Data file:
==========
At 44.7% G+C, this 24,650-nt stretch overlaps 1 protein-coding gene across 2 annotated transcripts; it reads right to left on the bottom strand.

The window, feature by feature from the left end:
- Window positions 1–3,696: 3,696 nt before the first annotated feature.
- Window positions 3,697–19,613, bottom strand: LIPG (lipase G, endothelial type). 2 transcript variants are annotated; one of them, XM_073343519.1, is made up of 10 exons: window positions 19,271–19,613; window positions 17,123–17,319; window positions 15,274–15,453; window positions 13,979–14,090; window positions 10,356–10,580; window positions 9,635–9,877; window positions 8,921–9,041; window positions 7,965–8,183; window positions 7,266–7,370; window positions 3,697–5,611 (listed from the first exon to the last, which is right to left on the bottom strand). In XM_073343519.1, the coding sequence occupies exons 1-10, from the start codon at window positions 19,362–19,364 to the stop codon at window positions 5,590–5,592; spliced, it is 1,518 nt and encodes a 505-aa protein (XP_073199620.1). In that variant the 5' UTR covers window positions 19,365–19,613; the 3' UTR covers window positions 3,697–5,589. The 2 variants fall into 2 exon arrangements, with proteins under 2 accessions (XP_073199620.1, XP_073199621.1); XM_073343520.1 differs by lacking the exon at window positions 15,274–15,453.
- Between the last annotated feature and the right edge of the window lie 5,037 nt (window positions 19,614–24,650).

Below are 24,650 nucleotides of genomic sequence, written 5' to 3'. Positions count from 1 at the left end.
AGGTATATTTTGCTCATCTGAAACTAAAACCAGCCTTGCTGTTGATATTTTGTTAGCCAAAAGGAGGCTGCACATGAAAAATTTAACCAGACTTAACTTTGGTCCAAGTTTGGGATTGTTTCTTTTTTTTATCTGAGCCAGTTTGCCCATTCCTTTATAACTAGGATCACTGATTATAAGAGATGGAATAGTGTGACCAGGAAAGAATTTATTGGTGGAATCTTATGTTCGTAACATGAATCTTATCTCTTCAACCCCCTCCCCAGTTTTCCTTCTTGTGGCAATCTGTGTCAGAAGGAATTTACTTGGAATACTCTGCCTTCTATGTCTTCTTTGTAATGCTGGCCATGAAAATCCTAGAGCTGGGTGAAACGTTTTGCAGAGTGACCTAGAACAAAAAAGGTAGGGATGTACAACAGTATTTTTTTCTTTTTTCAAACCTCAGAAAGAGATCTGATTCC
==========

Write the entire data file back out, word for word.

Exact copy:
At 44.7% G+C, this 24,650-nt stretch overlaps 1 protein-coding gene across 2 annotated transcripts; it reads right to left on the bottom strand.

The window, feature by feature from the left end:
- Window positions 1–3,696: 3,696 nt before the first annotated feature.
- Window positions 3,697–19,613, bottom strand: LIPG (lipase G, endothelial type). 2 transcript variants are annotated; one of them, XM_073343519.1, is made up of 10 exons: window positions 19,271–19,613; window positions 17,123–17,319; window positions 15,274–15,453; window positions 13,979–14,090; window positions 10,356–10,580; window positions 9,635–9,877; window positions 8,921–9,041; window positions 7,965–8,183; window positions 7,266–7,370; window positions 3,697–5,611 (listed from the first exon to the last, which is right to left on the bottom strand). In XM_073343519.1, the coding sequence occupies exons 1-10, from the start codon at window positions 19,362–19,364 to the stop codon at window positions 5,590–5,592; spliced, it is 1,518 nt and encodes a 505-aa protein (XP_073199620.1). In that variant the 5' UTR covers window positions 19,365–19,613; the 3' UTR covers window positions 3,697–5,589. The 2 variants fall into 2 exon arrangements, with proteins under 2 accessions (XP_073199620.1, XP_073199621.1); XM_073343520.1 differs by lacking the exon at window positions 15,274–15,453.
- Between the last annotated feature and the right edge of the window lie 5,037 nt (window positions 19,614–24,650).

Below are 24,650 nucleotides of genomic sequence, written 5' to 3'. Positions count from 1 at the left end.
AGGTATATTTTGCTCATCTGAAACTAAAACCAGCCTTGCTGTTGATATTTTGTTAGCCAAAAGGAGGCTGCACATGAAAAATTTAACCAGACTTAACTTTGGTCCAAGTTTGGGATTGTTTCTTTTTTTTATCTGAGCCAGTTTGCCCATTCCTTTATAACTAGGATCACTGATTATAAGAGATGGAATAGTGTGACCAGGAAAGAATTTATTGGTGGAATCTTATGTTCGTAACATGAATCTTATCTCTTCAACCCCCTCCCCAGTTTTCCTTCTTGTGGCAATCTGTGTCAGAAGGAATTTACTTGGAATACTCTGCCTTCTATGTCTTCTTTGTAATGCTGGCCATGAAAATCCTAGAGCTGGGTGAAACGTTTTGCAGAGTGACCTAGAACAAAAAAGGTAGGGATGTACAACAGTATTTTTTTCTTTTTTCAAACCTCAGAAAGAGATCTGATTCC